That though is a rather simplistic explanation with a broad brush. On the surface they are extremely different, with different cultures, naming conventions, and even different planets. The ideology that unites them however, is fundamentally the same.
First though, let us introduce our two focus cases. First up is the novel I originally read, Freehold.
From Wikimedia Commons
This was the debut novel by Michael Z. Williamson, for Baen Books. Published in 2004 it was his first full length novel and though it shows at points, it is still an exciting read. My original review still does stand, though I've soured more on some aspects of the story over the years.
Set roughly in the 26th century, it tells the story of Kendra Pacelli as she flees unjust charges of embezzlement in the military on the UN dominated Earth to the only independent planet in human colonized space, the Freehold of Grainne. Self described as "the first truly free society in human history" it is set up as a libertarian paradise (more on that in Part 2) and is meant to be a contrast to the bureaucratic nightmare of Earth. You can do almost anything you want, so long as you are willing to accept the consequences for your actions. Own any weapons you like, drive however erratically you like, love who you like, and sign whatever contract you feel free to. No one is forcing you after all!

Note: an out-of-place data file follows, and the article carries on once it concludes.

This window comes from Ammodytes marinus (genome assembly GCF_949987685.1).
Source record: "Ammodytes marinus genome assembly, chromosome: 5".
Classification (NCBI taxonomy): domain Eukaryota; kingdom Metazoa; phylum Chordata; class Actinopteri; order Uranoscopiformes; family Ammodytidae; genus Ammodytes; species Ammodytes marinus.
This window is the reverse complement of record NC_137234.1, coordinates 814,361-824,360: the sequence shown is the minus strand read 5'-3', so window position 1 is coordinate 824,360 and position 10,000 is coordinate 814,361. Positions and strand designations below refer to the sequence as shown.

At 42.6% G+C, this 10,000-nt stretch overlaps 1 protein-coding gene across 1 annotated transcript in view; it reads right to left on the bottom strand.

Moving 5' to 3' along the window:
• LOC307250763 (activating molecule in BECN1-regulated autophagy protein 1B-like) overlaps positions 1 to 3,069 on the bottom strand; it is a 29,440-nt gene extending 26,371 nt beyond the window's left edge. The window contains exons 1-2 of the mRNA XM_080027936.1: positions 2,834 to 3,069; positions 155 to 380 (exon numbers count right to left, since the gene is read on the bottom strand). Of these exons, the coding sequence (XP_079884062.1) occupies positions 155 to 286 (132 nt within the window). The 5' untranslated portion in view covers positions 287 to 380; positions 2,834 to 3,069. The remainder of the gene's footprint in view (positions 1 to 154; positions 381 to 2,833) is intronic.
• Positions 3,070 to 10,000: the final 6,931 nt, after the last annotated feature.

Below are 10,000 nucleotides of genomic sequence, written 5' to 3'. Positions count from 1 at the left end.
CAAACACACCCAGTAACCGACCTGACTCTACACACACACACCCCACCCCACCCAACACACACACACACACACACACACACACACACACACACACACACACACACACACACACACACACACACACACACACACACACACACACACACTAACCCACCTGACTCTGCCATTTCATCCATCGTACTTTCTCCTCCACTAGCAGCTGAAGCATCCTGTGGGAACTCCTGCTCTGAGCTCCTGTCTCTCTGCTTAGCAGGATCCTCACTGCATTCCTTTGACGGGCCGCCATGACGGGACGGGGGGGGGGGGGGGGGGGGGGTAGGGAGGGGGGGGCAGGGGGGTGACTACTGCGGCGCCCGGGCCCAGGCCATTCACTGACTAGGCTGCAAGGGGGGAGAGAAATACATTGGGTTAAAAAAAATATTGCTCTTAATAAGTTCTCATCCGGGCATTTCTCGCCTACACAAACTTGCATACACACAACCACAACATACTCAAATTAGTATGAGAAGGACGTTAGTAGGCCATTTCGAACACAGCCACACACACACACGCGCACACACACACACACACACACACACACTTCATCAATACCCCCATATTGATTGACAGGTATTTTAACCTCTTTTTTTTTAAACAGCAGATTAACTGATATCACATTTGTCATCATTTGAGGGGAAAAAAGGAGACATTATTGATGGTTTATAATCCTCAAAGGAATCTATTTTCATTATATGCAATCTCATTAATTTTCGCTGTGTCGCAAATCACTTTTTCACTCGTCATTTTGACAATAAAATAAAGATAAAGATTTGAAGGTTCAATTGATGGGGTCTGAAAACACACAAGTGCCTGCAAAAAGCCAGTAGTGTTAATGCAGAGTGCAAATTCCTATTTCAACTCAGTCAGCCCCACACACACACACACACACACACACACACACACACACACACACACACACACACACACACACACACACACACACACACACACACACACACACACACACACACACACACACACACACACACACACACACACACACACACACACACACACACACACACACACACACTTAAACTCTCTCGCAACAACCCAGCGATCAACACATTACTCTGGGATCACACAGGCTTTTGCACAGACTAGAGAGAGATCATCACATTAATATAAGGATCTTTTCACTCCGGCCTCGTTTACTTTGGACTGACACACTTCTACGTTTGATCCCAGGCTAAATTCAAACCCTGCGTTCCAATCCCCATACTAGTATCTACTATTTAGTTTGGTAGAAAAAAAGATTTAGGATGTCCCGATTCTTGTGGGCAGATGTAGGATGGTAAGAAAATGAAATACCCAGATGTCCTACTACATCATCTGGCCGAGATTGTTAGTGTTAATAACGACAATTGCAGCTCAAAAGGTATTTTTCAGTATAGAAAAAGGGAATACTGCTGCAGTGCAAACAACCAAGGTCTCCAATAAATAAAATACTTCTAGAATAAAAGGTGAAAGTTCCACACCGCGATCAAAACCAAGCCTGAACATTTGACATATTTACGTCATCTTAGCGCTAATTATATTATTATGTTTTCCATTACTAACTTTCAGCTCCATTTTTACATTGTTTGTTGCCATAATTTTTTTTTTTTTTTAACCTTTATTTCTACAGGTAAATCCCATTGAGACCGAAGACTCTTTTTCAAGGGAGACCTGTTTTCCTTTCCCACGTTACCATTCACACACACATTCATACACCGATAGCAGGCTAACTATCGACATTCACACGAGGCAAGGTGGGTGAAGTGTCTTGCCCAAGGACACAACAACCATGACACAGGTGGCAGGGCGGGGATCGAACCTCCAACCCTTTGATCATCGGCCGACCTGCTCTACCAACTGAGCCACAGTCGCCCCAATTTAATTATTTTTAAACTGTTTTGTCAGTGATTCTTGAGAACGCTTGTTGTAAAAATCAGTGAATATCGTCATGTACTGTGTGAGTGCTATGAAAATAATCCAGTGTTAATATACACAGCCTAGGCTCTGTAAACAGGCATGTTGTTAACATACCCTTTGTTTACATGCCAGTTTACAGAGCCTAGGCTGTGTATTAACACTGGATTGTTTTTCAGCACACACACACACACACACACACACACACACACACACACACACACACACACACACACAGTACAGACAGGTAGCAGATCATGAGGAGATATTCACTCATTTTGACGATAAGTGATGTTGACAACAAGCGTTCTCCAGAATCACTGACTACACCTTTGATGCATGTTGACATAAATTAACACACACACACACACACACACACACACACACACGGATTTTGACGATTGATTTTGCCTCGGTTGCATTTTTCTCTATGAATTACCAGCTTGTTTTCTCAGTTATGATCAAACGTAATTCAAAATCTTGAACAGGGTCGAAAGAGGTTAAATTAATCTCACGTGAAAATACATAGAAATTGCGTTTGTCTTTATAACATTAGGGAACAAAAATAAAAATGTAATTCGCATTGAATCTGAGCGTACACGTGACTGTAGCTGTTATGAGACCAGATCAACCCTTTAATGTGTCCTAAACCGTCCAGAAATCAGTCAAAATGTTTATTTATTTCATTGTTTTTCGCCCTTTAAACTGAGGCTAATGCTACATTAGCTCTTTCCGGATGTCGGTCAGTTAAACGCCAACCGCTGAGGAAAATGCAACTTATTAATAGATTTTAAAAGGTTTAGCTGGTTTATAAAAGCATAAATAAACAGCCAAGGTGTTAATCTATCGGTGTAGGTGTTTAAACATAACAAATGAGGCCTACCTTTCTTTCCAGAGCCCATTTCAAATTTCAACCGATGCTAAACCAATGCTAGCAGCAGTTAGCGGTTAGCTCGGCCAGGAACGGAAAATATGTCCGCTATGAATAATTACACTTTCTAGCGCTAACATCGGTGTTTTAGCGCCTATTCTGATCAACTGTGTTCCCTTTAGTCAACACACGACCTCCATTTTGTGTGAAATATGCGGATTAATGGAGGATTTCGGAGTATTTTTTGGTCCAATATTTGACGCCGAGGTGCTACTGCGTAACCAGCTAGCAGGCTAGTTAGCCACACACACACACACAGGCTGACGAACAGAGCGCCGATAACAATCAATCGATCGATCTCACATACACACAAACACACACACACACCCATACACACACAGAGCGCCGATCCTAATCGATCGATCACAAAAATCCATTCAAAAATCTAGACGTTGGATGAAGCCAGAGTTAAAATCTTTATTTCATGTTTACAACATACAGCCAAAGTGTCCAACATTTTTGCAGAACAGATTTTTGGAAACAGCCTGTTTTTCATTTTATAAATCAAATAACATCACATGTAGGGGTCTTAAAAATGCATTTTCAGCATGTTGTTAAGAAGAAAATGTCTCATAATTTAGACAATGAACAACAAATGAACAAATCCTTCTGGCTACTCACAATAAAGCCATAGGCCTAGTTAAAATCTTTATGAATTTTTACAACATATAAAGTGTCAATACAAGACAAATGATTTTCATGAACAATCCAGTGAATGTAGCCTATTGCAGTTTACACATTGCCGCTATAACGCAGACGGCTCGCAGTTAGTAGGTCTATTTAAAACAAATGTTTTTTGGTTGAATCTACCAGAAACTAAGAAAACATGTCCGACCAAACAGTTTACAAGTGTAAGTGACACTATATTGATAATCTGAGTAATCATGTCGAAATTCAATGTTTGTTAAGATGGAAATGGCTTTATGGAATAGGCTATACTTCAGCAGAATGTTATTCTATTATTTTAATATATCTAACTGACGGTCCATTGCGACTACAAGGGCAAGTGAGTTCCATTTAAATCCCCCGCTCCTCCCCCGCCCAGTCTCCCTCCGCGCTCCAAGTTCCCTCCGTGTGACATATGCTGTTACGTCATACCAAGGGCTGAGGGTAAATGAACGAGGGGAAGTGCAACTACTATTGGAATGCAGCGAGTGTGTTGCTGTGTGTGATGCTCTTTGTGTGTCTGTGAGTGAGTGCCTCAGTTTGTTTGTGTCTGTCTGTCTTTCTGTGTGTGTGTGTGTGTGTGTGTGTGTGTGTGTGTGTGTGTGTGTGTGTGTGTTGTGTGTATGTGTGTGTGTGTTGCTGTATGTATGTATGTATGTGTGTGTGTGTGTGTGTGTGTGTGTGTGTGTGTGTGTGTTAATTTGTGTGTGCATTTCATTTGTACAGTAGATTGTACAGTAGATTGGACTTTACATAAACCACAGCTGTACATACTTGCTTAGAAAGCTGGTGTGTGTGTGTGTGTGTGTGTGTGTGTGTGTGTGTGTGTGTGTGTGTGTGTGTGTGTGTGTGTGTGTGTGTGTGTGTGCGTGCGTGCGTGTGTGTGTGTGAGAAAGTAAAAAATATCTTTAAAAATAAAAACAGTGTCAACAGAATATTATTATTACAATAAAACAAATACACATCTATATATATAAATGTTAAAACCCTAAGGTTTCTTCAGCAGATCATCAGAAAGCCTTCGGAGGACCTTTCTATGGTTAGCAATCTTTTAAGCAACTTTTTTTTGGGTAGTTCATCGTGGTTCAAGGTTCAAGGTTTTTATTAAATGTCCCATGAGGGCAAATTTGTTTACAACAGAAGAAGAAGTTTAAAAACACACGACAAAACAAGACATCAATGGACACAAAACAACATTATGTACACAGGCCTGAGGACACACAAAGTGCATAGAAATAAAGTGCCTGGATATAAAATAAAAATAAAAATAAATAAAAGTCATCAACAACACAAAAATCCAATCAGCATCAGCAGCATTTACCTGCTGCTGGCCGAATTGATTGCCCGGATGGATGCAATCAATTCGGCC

Kendra experiences quite a lot of culture shock, but eventually adjusts to her life in the new colony.
When political friction between Grainne and Earth forces her to move into the military, we spend a huge portion of the second act looking in depth at military training on Freehold. It is brutal, harsh, and very difficult. Kendra passes and officially joins the Freehold Military Forces. As she was in logistics in her old military life, she fits right in to logistics in her new one. Getting into the groove of her new job, she again gets caught up with Earth/Grainne tensions as 100,000 malcontents are shipped into the Freehold to stir up trouble. They succeed masterfully, and the UN government declares they are going to annex the Freehold for their own good.
Of course, this leads to war and the UN invades. Needless to say though, that for all the well portrayed horrors of war, the Freehold wins by some pretty far reaching deus ex machina which probably could have been better concentrated on with both a wider cast of characters and some further research. The war largely did depend on a very 20th/21st century understanding of strategic warfare and combat to be believable.
That said, it is a guilty pleasure read, and I fully acknowledge it. Worth a bit of a read if you find the idea interesting.
Now this next book, I actually have only very fuzzy recollections of where I picked it up. However, I do recall it being uproariously funny and I definitely read it shortly after reading Freehold. That book is Jennifer Government. Written in 2003, it is an excellent satire of rampant consumerism and corporatism, and turns on its head the idea that a dystopian future requires a totalitarian government!
From Wikimedia Commons
The story begins twenty minutes in the future where much of the world has become the US. Or literally, the United States has expanded into much of the world through corporate purchase. These countries have become part of the US led trade bloc, having gradually given away their sovereignty to become part of the largest, freest system in the world! There is minimal government, no elections, and you're free to do whatever you can afford! Just make sure you read that contract! People have done away with surnames, and you know yourself by the company you work for!